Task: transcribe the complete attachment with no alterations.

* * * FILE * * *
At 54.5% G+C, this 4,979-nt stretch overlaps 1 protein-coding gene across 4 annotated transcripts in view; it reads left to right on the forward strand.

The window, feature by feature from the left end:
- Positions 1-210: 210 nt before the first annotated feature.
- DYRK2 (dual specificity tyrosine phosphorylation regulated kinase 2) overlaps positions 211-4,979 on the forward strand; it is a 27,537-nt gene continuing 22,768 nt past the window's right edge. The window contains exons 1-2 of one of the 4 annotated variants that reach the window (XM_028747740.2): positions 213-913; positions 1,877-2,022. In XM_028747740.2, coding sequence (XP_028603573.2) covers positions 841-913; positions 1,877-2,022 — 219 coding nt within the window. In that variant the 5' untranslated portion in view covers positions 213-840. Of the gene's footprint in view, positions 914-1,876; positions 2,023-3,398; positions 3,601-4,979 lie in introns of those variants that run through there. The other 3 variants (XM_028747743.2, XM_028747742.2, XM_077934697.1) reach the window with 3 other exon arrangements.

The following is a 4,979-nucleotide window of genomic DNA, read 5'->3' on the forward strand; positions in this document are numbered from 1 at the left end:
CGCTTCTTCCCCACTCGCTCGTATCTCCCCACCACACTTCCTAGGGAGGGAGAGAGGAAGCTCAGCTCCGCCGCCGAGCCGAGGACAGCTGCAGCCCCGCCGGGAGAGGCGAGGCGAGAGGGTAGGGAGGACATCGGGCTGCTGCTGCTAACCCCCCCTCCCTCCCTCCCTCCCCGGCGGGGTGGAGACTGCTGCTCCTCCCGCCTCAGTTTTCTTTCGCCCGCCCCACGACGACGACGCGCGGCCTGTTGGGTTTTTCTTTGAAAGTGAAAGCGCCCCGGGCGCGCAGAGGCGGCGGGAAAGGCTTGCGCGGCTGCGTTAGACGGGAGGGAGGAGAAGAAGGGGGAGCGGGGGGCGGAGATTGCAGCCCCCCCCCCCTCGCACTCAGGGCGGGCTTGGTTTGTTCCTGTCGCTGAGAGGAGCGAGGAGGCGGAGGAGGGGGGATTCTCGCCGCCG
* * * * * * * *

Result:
At 54.5% G+C, this 4,979-nt stretch overlaps 1 protein-coding gene across 4 annotated transcripts in view; it reads left to right on the forward strand.

The window, feature by feature from the left end:
- Positions 1-210: 210 nt before the first annotated feature.
- DYRK2 (dual specificity tyrosine phosphorylation regulated kinase 2) overlaps positions 211-4,979 on the forward strand; it is a 27,537-nt gene continuing 22,768 nt past the window's right edge. The window contains exons 1-2 of one of the 4 annotated variants that reach the window (XM_028747740.2): positions 213-913; positions 1,877-2,022. In XM_028747740.2, coding sequence (XP_028603573.2) covers positions 841-913; positions 1,877-2,022 — 219 coding nt within the window. In that variant the 5' untranslated portion in view covers positions 213-840. Of the gene's footprint in view, positions 914-1,876; positions 2,023-3,398; positions 3,601-4,979 lie in introns of those variants that run through there. The other 3 variants (XM_028747743.2, XM_028747742.2, XM_077934697.1) reach the window with 3 other exon arrangements.

The following is a 4,979-nucleotide window of genomic DNA, read 5'->3' on the forward strand; positions in this document are numbered from 1 at the left end:
CGCTTCTTCCCCACTCGCTCGTATCTCCCCACCACACTTCCTAGGGAGGGAGAGAGGAAGCTCAGCTCCGCCGCCGAGCCGAGGACAGCTGCAGCCCCGCCGGGAGAGGCGAGGCGAGAGGGTAGGGAGGACATCGGGCTGCTGCTGCTAACCCCCCCTCCCTCCCTCCCTCCCCGGCGGGGTGGAGACTGCTGCTCCTCCCGCCTCAGTTTTCTTTCGCCCGCCCCACGACGACGACGCGCGGCCTGTTGGGTTTTTCTTTGAAAGTGAAAGCGCCCCGGGCGCGCAGAGGCGGCGGGAAAGGCTTGCGCGGCTGCGTTAGACGGGAGGGAGGAGAAGAAGGGGGAGCGGGGGGCGGAGATTGCAGCCCCCCCCCCCTCGCACTCAGGGCGGGCTTGGTTTGTTCCTGTCGCTGAGAGGAGCGAGGAGGCGGAGGAGGGGGGATTCTCGCCGCCG